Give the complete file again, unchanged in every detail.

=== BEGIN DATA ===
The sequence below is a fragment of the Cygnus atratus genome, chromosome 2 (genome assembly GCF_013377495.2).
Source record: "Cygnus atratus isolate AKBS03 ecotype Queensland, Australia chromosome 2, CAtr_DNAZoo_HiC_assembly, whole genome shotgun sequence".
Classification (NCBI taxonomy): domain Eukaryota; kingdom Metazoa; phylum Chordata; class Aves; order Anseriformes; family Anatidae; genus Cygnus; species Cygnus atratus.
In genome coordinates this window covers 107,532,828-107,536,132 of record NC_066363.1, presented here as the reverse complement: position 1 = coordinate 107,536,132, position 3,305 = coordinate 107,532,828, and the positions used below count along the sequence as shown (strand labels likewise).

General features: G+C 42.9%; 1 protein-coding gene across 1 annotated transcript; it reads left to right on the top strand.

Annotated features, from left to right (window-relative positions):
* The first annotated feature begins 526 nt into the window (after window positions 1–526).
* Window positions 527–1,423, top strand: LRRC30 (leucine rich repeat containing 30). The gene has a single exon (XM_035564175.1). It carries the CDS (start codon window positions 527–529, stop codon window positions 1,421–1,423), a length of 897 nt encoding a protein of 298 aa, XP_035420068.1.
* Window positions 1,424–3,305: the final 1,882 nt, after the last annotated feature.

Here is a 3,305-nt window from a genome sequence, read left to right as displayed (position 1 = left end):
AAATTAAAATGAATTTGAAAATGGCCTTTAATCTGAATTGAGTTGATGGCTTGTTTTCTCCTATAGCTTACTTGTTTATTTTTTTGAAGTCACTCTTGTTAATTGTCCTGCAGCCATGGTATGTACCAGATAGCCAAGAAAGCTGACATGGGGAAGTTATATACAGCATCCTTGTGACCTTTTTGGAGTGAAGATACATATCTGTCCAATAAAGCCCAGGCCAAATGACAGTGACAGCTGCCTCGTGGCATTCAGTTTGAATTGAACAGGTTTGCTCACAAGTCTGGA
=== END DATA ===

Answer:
The sequence below is a fragment of the Cygnus atratus genome, chromosome 2 (genome assembly GCF_013377495.2).
Source record: "Cygnus atratus isolate AKBS03 ecotype Queensland, Australia chromosome 2, CAtr_DNAZoo_HiC_assembly, whole genome shotgun sequence".
Classification (NCBI taxonomy): domain Eukaryota; kingdom Metazoa; phylum Chordata; class Aves; order Anseriformes; family Anatidae; genus Cygnus; species Cygnus atratus.
In genome coordinates this window covers 107,532,828-107,536,132 of record NC_066363.1, presented here as the reverse complement: position 1 = coordinate 107,536,132, position 3,305 = coordinate 107,532,828, and the positions used below count along the sequence as shown (strand labels likewise).

General features: G+C 42.9%; 1 protein-coding gene across 1 annotated transcript; it reads left to right on the top strand.

Annotated features, from left to right (window-relative positions):
* The first annotated feature begins 526 nt into the window (after window positions 1–526).
* Window positions 527–1,423, top strand: LRRC30 (leucine rich repeat containing 30). The gene has a single exon (XM_035564175.1). It carries the CDS (start codon window positions 527–529, stop codon window positions 1,421–1,423), a length of 897 nt encoding a protein of 298 aa, XP_035420068.1.
* Window positions 1,424–3,305: the final 1,882 nt, after the last annotated feature.

Here is a 3,305-nt window from a genome sequence, read left to right as displayed (position 1 = left end):
AAATTAAAATGAATTTGAAAATGGCCTTTAATCTGAATTGAGTTGATGGCTTGTTTTCTCCTATAGCTTACTTGTTTATTTTTTTGAAGTCACTCTTGTTAATTGTCCTGCAGCCATGGTATGTACCAGATAGCCAAGAAAGCTGACATGGGGAAGTTATATACAGCATCCTTGTGACCTTTTTGGAGTGAAGATACATATCTGTCCAATAAAGCCCAGGCCAAATGACAGTGACAGCTGCCTCGTGGCATTCAGTTTGAATTGAACAGGTTTGCTCACAAGTCTGGA